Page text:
Infrared Gas Analyzers vs. Gas Chromatography in Coastal Ecosystems

Out with the old, in with the new?

A recent study by Brannon and colleagues (2016) out of the Moseman-Valtierra Lab aimed to compare ye olde gas chromatograph (Shimadzu GC-2014) with the newer technologies of a cavity ring down spectroscopy (CRDS) gas analyzer (Picarro, Model G2508) and an off-axis integrated cavity output spectroscopy (OA-ICOS) analyzer (Los Gatos Research, Model N2O/CO) in a coastal marsh.

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Salt marsh field site set up. Photo: Picarro Inc.

Coastal ecosystems have considerable carbon storage capabilities, but unlike peatlands, their terrestrial counterparts, coastal wetlands have minimal methane (CH4) and (N2O) emissions. That being said, these greenhouse gas (GHG) fluxes can have large spatial and temporal variability due natural (tidal and diel cycles, temperature changes, flood gradients) and anthropogenic events (ie: nutrient loading), which can promote emissions of both CH4 and N2O in quantities sufficient enough to offset portions of CO2 uptake. This highlights the importance for having in situ, continuous measurements for these gas species in order to get a better picture of the GHG dynamics occurring in these coastal ecosystems.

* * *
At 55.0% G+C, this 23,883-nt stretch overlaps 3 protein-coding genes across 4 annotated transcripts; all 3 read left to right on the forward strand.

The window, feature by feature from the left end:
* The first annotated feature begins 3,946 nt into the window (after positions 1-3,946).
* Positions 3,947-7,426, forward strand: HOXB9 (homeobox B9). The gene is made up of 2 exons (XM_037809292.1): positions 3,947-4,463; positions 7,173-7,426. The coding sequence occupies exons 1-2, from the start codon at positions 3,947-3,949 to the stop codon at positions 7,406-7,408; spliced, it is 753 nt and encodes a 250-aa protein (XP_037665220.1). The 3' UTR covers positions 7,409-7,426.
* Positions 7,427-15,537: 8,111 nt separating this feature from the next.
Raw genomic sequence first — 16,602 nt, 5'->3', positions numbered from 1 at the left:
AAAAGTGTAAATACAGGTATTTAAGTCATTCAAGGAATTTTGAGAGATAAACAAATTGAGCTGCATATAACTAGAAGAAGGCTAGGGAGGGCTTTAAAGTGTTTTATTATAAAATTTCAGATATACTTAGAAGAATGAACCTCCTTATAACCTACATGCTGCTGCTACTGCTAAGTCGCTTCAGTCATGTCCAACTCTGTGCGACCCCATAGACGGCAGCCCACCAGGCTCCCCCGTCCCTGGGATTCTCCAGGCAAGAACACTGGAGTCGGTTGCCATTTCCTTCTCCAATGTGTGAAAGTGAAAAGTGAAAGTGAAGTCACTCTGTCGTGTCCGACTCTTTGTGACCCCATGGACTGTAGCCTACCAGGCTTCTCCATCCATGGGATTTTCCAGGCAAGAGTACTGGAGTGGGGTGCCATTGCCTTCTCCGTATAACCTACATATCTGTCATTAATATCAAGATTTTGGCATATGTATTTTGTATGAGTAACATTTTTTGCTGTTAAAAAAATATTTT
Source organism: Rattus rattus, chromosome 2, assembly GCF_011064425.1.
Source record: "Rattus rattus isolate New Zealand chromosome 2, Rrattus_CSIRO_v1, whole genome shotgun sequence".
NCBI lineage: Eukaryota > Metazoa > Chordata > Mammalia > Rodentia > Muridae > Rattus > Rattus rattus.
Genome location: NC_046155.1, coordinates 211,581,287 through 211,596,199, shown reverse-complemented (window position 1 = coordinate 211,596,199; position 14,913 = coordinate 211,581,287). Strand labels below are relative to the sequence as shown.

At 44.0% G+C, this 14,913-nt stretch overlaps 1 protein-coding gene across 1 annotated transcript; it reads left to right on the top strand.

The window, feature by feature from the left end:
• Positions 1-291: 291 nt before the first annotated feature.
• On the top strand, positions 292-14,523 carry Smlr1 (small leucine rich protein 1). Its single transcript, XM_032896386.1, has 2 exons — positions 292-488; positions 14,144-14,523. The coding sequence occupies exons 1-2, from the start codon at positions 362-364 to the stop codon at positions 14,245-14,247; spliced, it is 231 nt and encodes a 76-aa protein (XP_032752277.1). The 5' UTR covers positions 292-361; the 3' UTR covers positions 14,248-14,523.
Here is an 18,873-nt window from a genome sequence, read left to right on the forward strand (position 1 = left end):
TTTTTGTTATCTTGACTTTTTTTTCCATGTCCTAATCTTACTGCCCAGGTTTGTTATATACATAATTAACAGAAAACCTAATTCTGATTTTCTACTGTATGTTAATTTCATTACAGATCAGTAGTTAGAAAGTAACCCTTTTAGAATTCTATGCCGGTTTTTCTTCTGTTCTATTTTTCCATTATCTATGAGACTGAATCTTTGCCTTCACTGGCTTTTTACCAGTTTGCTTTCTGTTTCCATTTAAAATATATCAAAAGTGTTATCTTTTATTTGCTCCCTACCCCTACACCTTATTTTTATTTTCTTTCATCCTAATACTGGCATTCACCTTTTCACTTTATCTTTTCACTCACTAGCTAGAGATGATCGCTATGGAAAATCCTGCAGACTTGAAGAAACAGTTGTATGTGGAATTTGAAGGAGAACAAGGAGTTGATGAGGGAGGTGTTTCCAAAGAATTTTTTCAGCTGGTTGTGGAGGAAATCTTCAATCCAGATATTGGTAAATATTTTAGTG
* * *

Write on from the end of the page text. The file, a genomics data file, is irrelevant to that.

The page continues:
Brannon et al. (2016) point out that the few studies that have compared CRDS or OA-ICOS infrared analyzers with GC have been agriculture-based. In order to fill in this gap for coastal ecosystem GHG flux dynamics, they set out to study three specific objectives:

1) Minimum Detection Limits for all (Picarro G2508, LGR analyzer, and Shimadzu GC-2014)

Using linear rates of change in gas concentrations (as per Martin and Moseman-Valtierra 2015), minimum flux detection limits were calculated for all analyzers. The Picarro G2508 had a lower analytical detection limit for all three gases (CO2, CH4, N2O), at 1-3 orders of magnitude lower than the Shimadzu GC-2014, as well as greater precision (see table below).

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Calculated minimum detectable flux results from field experiments (Brannon et al. 2016).

Sampling from salt marsh mesocosms, the Picarro G2508 was able to consistently detect small CO2 and CH4 fluxes (2 µmol m-2 s-1, and 1 µmol m-2 h-1, respectively), which were below that of the limit of detection of the GC. This finding is corroborated by Christiansen et al. (2015) while sampling soils from forest, wetland and agricultural soils.

The authors state that the majority of CH4 and CO2 fluxes were below the limit of detection for the Shimadzu GC-2014, however it is important to note that longer chamber closure times decreases the discrepancy between the detection limits of the Picarro and GC.

2) Picarro G2508 vs. Shimadzu GC-2014: CO2, CH4, and N2O mesocosm flux comparison

This study used 4-5 minute long chamber closure times, however when using 30 minute closure times the GC’s detection rates increased to 70 µmol N2O per m-2 h-1, which were comparable to those of the Picarro for that time period. It is important to note that longer sampling hours are introduced with longer chamber closure times, such as alterations to gas diffusion gradients, and increased temperatures.